The modern way of social prosecution grows ever more muddy. Context and meaning gets selectively ignored, and an author's intent gets extrapolated from findings from their complete history. Whether one says in defense, and no matter the evidence one might provide for or against any given accusation, it matters little to the angry "social mob." Those with the most virtuous-sounding argument, and the greater number of Likes and Followers will no doubt reign supreme in the scale of collective social-moral justice.
Go against the stream and one will inevitably, eventually, find themselves "deplatformed;" pushed into obscurity by ways of de-indexing, or otherwise so-called being "shadowbanning;" censored outright; or prosecuted and jailed for putting the figurative pen to the paper. All in the name of a particular part of the collective's moral justice. Regardless of political leaning, the reasoning almost always boils down to the same nonsense of self-gratification.
The Past Is Unlicensed
Even physical goods are no longer exempt from DRM schemes and the "as a service"-model which plagues the tech-world. The automobile has already begun transforming into something more like a license, for which you may loan a set of wheels and chassis. Certain actors in the automotive industry already sells "micro-transactions" (alternatively called "macro-transactions") and subscriptions for additional features which "enhances" your vehicle in a variety of ways, including (but not limited to) better battery performance, acceleration, and heated seats.
This is the very future which many once mocked, saying it will never come to be.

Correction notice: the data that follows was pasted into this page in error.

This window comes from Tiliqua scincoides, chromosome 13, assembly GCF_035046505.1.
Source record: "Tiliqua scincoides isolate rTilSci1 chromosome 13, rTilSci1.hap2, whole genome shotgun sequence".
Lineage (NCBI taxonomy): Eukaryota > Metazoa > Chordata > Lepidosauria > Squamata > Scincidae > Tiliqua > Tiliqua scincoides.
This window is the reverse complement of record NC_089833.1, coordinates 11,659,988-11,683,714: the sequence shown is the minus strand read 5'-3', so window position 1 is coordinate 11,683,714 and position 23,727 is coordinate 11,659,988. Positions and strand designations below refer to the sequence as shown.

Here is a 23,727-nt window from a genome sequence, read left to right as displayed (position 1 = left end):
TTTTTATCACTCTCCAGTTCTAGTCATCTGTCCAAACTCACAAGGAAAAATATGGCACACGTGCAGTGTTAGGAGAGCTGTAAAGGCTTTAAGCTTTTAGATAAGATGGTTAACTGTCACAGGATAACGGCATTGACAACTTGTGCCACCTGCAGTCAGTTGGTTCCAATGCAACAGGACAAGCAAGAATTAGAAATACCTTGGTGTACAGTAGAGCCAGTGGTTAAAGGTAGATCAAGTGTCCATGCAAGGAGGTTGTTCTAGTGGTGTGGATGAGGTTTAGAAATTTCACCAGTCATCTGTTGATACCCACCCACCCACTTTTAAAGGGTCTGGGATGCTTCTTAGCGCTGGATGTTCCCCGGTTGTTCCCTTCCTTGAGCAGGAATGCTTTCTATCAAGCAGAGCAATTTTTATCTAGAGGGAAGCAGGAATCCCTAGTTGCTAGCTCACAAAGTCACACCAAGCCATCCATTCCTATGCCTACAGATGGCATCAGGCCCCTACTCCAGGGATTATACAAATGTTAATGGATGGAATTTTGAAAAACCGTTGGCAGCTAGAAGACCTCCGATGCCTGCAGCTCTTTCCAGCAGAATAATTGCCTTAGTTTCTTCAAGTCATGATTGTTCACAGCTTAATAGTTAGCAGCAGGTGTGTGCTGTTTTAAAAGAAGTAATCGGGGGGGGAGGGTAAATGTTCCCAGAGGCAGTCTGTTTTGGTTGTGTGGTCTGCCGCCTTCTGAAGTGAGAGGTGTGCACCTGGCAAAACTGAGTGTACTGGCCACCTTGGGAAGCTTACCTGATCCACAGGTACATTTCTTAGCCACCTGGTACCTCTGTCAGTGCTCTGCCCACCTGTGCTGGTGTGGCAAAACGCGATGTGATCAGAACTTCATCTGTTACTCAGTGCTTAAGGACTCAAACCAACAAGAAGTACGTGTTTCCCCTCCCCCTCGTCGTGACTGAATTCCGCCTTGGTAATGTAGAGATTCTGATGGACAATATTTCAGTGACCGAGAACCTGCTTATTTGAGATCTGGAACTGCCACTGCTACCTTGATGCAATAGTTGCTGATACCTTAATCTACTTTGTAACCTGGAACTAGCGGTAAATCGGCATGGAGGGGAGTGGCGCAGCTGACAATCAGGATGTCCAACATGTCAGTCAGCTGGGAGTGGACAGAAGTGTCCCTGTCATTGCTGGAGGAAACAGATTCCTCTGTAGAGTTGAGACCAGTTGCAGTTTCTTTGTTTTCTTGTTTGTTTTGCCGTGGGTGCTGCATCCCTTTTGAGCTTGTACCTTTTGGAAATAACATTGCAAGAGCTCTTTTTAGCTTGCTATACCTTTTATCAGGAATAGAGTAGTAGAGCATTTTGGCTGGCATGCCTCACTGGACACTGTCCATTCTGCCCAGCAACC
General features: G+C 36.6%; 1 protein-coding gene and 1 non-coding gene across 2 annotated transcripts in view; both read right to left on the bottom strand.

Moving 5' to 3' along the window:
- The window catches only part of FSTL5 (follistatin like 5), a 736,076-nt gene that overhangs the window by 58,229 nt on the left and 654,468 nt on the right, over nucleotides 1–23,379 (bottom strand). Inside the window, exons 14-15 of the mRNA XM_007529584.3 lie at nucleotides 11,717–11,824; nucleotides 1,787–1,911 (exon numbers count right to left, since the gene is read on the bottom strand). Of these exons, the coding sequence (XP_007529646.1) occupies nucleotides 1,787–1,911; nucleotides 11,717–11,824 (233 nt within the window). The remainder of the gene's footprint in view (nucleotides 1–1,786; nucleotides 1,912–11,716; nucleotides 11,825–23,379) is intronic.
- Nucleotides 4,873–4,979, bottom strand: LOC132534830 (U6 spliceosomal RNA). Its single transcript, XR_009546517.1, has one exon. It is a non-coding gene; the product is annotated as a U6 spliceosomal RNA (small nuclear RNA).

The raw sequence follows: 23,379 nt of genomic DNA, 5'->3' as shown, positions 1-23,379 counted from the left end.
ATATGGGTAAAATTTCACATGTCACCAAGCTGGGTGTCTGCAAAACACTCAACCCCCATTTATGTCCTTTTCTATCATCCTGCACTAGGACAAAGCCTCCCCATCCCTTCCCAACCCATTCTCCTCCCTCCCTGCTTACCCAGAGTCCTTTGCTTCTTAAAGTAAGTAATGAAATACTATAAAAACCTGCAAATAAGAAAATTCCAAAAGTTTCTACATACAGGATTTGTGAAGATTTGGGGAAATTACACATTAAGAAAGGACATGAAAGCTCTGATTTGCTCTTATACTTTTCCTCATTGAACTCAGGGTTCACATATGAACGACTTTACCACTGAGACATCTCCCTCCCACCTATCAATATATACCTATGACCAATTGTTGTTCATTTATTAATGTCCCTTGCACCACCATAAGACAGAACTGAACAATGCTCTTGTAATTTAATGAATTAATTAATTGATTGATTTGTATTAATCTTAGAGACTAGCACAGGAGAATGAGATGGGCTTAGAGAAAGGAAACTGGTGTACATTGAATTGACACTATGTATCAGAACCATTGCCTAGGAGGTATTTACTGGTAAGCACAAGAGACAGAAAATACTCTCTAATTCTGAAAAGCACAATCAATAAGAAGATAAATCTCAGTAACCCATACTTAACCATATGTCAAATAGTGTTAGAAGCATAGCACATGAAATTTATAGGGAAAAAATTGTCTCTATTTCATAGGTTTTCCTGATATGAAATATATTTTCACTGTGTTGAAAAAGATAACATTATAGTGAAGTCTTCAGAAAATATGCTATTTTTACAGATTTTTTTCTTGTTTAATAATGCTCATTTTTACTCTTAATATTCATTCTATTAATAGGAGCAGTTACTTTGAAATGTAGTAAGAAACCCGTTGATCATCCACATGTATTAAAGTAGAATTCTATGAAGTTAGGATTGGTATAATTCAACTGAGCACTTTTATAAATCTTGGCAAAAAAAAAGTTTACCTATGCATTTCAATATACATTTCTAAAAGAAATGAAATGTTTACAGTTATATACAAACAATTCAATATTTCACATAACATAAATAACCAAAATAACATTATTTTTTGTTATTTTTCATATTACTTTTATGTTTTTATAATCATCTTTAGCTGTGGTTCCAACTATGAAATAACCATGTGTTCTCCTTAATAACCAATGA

The processors which powers our home computers are already being sold with features locked down at the firmware level, and additional performance through extra cores and instruction sets are sold for an additional fee post-purchase. Television screens are being sold with license agreements which one must agree to before using them, and advertisements are being served on top of the content which one watches. The increasingly essential smart-phones we use are being slowly infected with ads and surveillance schemes. All products which has features which may be removed or altered at any time, and whose functionality may be "revoked" at any time at the behest of the manufacturer; just a firmware update away.
The concept of ownership simply no longer exist for many products; and the disease will only continue to spread and fester.
Along with the digitalization of the goods we rely on, we have also lost control of a part of our very lives. Individuals are no longer humans, but rather an entry point in a massive cluster of metadata; and every aspect of our being, down to the rights to our very DNA, are at the hands of multi-billion dollar companies; and everything is being put against a cost-to-loss calculation.
Ultimately, whether what has been gained through the digital revolution outweighs what has been lost and is likely never to be regained, is a question for the future to decide.
Let us just hope that there will be a past for them to acquire a license for.